Last night we heard that NPHET is recommending that a full Level 5 lockdown be implemented, which caused the head of the HSE, Paul Reid, to say that while there were concerns ‘about trends on Covid19’, there were also “impacts of severe and regular restrictions in society on the public health, wellbeing, mental health and the economy.”
It’s worth looking at those trends and considering the three numbers that matter most – not the number of cases, since you’d expect that to rise when testing increases, but at the trend in deaths, ICU admissions and hospital admissions for Covid 19.
1. No Surge in Deaths
There has been no surge in deaths since the end of May, when the HSE confirmed that 1,652 people had sadly died with the virus. By the end of August – three months later – that number had increased by an additional 125 deaths to a total of 1,777, and then, on October 3rd, a month later to a total of 1,810 or an additional 33 deaths. Every death from Covid is a tragedy, and many could have been prevented were it not for the State’s shameful neglect of older people in nursing homes, but the data is clear: there is no surge in deaths. As one observer noted today, the current number of deaths is just 2.7% of the peak value.
Source: World of Meters https://www.worldometers.info/coronavirus/country/ireland/
The HSE also graphs the number of Covid 19 deaths in contrast to the number of Covid cases, and again the contrast is clear: the number of deaths is not rising in parallel with the number of confirmed cases.
Source: The HSE’s Covid19 Dashboard
Some observers, including Leo Varadkar, have noted that when “someone dies while they have Covid-19 but not necessarily from Covid-19, they are recorded in the coronavirus death toll”, meaning that the total of 1,810 recorded at this point may be revised downwards.
Either way, the HSE’s own information hub suggests that the current situation is more of what Ivor Cummins has described as a case-demic than a surging epidemic.
2. ICU admissions are low
Again, contrast the data for September and until last weekend with the actual spike last April and May. It’s also worth noting that, despite the appalling lack of investment in critical care by successive governments, the hospital’s ICUs were able to cope with the actual epidemic in April when up to 155 beds were occupied.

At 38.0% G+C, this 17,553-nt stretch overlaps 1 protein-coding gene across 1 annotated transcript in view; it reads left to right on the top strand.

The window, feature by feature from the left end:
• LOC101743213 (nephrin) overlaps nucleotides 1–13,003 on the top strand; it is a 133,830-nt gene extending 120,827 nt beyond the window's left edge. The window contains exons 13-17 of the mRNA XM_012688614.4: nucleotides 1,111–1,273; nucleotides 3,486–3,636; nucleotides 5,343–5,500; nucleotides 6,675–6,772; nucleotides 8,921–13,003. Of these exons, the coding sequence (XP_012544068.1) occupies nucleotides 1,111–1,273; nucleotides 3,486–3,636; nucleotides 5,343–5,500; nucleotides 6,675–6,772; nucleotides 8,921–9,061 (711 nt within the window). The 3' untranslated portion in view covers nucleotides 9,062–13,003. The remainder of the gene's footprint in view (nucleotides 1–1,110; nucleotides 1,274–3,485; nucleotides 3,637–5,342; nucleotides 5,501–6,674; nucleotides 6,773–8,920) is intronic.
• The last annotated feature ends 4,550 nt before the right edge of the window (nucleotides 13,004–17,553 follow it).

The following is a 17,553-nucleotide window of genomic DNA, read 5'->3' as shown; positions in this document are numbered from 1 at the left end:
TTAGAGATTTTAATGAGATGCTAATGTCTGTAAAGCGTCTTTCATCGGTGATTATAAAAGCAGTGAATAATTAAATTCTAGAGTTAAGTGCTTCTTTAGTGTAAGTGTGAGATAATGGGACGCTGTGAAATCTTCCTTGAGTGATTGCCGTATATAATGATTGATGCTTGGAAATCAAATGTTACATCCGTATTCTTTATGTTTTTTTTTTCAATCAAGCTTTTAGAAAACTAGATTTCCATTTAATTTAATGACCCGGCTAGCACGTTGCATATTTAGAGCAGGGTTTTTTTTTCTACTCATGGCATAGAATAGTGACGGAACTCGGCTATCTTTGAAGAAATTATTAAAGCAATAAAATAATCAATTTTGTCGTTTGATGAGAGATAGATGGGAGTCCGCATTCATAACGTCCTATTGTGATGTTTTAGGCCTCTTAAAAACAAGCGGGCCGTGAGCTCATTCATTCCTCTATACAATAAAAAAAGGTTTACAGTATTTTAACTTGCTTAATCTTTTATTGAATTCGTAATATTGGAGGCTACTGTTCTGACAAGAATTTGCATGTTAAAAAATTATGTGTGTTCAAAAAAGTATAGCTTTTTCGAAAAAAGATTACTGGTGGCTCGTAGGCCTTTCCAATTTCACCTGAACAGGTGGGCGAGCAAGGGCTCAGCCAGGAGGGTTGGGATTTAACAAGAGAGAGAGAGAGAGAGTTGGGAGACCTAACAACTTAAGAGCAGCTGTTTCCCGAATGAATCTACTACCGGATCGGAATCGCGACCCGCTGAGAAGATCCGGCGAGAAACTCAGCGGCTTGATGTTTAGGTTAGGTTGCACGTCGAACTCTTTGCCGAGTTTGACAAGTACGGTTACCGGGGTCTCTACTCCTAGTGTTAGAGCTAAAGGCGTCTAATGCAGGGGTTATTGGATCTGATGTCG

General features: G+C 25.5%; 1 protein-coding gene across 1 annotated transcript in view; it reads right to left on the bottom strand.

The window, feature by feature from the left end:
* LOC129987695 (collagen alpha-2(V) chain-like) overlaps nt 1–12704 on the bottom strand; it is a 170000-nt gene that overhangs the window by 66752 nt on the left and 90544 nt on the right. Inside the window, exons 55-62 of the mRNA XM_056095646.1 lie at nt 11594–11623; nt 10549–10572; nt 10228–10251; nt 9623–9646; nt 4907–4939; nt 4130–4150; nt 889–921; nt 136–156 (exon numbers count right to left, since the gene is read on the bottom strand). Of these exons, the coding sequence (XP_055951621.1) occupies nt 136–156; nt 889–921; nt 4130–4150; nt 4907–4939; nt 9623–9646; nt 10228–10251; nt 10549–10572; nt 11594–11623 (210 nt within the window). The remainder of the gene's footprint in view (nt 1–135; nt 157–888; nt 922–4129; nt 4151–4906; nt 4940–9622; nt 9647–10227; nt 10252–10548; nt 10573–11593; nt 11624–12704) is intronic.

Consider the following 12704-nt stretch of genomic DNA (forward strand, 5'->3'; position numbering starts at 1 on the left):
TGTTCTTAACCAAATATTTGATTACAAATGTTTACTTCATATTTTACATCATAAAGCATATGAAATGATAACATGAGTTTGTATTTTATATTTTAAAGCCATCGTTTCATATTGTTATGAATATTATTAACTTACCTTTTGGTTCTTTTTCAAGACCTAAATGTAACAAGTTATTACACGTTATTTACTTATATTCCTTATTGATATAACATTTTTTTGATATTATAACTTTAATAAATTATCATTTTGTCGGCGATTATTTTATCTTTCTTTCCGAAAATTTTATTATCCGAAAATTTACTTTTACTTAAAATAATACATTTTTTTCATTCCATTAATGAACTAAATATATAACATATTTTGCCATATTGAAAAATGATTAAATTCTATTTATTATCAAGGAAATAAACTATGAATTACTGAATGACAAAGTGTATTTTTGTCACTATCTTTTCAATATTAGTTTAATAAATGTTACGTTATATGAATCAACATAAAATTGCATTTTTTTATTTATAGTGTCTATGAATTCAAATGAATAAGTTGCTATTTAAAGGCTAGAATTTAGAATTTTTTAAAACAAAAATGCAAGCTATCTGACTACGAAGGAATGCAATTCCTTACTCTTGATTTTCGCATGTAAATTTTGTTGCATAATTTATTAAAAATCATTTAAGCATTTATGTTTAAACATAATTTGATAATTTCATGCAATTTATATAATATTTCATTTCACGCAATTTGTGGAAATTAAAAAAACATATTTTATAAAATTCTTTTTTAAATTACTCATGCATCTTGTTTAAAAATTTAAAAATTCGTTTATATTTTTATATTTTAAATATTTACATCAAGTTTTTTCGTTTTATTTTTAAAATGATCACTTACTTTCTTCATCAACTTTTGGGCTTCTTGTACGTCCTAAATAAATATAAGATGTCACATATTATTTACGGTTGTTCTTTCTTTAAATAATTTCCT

ICU capacity in Ireland is currently at 278 beds and occupancy is at 21 or less than 10%.
Source: The HSE’s Covid19 Dashboard – https://covid19ireland-geohive.hub.arcgis.com/pages/hospitals-icu–testing
3. Hospital admissions are also relatively low
Again, the contrast between the actual surge in April and the number of admissions now is stark. The HSE has previously acknowledged that 94% of those who died had underlying conditions. Dr Martin Feeley has observed that this is not an indiscriminate disease like the Spanish Flu, and that Covid regulations should serve to protect those most susceptible rather than lockdown the entire country.
Source: HSE Covid19 Dashboard: https://covid19ireland-geohive.hub.arcgis.com/pages/hospitals-icu–testing
The three trends have been helpfully charted on one graph by economist David Higgins:
I've posted this chart before but I've never felt so strongly that the whole country needs to see it.
This wave is not the same as the first.
Hospital and ICU numbers are a fraction of where they were in April.
Deaths are only at 2.7% of peak.
Level 5 would be excessive. pic.twitter.com/xYfP0VTHMy
— David W. Higgins (@higginsdavidw) October 4, 2020
NPHET’s recommendations do not seem rooted in reality. We need to dial down the hysteria and learn to live with this virus – because otherwise the second devastating surge won’t be coronavirus but a wave of cancer deaths and everything else that will come with the shutdown of our health service and our economy.